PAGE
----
Sunday 23 November 2014

Alan Turing: The Imagination Game

“Sometimes it is the people no one imagines anything of that do the things no one can imagine.” Recurrent quote in The Imitation Game.
Father and victim
In Sackville Park, Manchester sits a statue with a plaque at its feet, one line, less prominent but quite important, "Victim of prejudice." That was a bygone age where the other sexuality was criminalised and with it came the law, heavy and merciless in its application.
Yet, to this man we owe more than we can ever fully appreciate him for. It was his genius that gave birth to the computer.
I type away literally oblivious of the real history of computing that Hollywood has attempted to serve us in film, one that opened in cinema theatres just over a week ago.
Of the film
Interest and engagement have gotten me have viewing The Imitation Game twice already, it is the story of Alan Turing and his work in breaking the encryption of the German Nazi Enigma machine.
One cannot say that the depiction in film is entirely true to the facts especially in the part where Alan Turing might well have been slandered in the film by being accused of being a spy.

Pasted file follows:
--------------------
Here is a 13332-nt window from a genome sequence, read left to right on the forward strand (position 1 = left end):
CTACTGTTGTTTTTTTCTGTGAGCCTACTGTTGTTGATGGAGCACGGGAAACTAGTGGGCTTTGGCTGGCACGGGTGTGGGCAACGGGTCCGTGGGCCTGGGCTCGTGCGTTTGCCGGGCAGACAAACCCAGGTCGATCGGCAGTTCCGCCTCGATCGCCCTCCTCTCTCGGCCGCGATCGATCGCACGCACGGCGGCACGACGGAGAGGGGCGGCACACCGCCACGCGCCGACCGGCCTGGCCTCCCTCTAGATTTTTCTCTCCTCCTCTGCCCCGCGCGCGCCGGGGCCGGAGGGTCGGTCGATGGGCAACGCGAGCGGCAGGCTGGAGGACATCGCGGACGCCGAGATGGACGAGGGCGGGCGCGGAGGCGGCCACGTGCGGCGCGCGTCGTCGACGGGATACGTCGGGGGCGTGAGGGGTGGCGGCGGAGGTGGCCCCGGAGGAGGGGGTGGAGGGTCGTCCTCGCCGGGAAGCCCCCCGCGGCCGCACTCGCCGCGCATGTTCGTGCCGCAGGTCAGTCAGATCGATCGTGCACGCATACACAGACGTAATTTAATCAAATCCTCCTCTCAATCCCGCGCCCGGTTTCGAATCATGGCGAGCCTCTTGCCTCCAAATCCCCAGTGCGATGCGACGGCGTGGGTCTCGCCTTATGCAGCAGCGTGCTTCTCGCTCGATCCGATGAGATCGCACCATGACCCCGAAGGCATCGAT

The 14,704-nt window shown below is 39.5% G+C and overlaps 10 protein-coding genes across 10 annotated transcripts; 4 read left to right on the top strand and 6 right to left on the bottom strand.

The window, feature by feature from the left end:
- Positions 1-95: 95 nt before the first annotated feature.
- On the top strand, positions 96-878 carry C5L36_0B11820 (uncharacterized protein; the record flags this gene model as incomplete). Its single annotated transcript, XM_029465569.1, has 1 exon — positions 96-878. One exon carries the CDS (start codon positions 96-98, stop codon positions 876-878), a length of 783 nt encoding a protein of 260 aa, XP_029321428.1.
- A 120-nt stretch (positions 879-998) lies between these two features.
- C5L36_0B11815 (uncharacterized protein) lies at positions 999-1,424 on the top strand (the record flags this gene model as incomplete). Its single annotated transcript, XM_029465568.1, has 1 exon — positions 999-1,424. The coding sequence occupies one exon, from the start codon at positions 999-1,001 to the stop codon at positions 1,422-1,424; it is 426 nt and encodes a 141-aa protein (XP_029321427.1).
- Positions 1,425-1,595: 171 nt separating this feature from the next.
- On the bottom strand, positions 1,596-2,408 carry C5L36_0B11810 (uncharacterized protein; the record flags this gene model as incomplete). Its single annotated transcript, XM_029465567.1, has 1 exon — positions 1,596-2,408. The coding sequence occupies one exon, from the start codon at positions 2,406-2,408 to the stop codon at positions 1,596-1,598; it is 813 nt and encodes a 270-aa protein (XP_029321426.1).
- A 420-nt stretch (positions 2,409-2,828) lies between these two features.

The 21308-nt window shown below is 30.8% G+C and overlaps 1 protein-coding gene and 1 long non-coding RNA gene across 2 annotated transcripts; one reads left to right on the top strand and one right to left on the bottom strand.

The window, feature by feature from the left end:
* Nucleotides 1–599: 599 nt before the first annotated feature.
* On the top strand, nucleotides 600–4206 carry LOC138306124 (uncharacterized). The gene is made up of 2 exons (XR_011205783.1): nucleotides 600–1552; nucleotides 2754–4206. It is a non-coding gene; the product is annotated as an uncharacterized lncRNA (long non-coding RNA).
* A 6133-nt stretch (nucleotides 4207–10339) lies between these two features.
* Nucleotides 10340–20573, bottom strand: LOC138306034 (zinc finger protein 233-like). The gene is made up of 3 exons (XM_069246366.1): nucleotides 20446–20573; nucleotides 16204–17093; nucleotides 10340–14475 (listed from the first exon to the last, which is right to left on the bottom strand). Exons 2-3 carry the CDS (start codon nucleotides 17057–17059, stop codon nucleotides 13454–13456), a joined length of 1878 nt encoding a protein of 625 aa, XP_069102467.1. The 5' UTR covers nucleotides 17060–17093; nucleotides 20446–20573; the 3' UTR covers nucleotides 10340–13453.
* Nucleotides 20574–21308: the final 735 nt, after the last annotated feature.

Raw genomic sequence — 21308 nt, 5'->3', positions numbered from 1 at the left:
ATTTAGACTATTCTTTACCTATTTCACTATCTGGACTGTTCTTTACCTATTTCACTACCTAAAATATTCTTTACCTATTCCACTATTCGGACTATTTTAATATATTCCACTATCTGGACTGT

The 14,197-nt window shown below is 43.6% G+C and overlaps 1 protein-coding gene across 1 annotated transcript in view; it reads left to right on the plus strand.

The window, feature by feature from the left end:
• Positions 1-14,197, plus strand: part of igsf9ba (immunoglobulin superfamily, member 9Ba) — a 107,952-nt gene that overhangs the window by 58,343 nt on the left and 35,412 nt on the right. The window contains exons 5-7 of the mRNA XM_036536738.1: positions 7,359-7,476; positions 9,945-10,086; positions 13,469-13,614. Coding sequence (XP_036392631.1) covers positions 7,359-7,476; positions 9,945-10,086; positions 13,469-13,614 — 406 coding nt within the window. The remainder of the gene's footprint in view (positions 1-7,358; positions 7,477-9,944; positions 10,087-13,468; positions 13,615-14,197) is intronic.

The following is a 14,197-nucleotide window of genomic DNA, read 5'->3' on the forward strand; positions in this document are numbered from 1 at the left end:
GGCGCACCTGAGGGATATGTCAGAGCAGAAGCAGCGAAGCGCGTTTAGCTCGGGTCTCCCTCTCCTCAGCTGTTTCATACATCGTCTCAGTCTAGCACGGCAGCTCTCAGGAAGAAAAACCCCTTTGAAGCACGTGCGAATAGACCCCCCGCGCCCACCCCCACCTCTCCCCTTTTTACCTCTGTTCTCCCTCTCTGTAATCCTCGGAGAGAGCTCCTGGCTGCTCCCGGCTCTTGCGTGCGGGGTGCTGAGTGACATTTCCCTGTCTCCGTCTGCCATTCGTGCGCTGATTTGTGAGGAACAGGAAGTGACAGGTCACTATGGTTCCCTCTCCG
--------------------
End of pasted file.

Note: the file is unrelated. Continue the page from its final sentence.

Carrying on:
The film itself is worth watching, it is interesting, engaging and somewhat plays around the youth, the genius, the sexuality, the persecution and the prosecution of the man, the man who died on the 7th of June 1954.
There is much acknowledgement of his seminal work, honours that have come posthumously and the royal pardon granted from 2013. [Computing Machinery and Intelligence – Turing, A. M. (1950)]
My crazy
This is not a film review, I somehow cannot help myself when I watch films, and I have to find something of the essence of life in the drama and the action.
I liked the line, "Sometimes it is the people no one imagines anything of that do the things no one can imagine," which passed from Christopher Morcom to Alan Turing to Joan Clarke and back to Alan Turing in the film.
However, the other bits that got me thinking in my usual penchant for over-analysing plots and plays are some of these things.
How crossword puzzles were used as a means to interview personnel for code-breaking, the conventional wisdom was to use linguists to decipher German code, Alan Turing however saw these as puzzles.
And so …
Somehow, what Alan Turing did was to eliminate chance from solving logical problems, at least that is one perspective to things.
Once the Enigma code was broken, the greater task was keeping it a secret and consequently, when it comes to tough decisions, who makes them and what goes into it? That was what Ultra was about and apparently that is why the allies won WWII.
That is why the Imitation Game was more like the Imagination Game for me, what he imagined became the reality of the world of computational power at the fingertips of mankind today. Alan Turing was an exceptionally gifted man, his homosexuality should never have taken such a genius away from us.
Other readings

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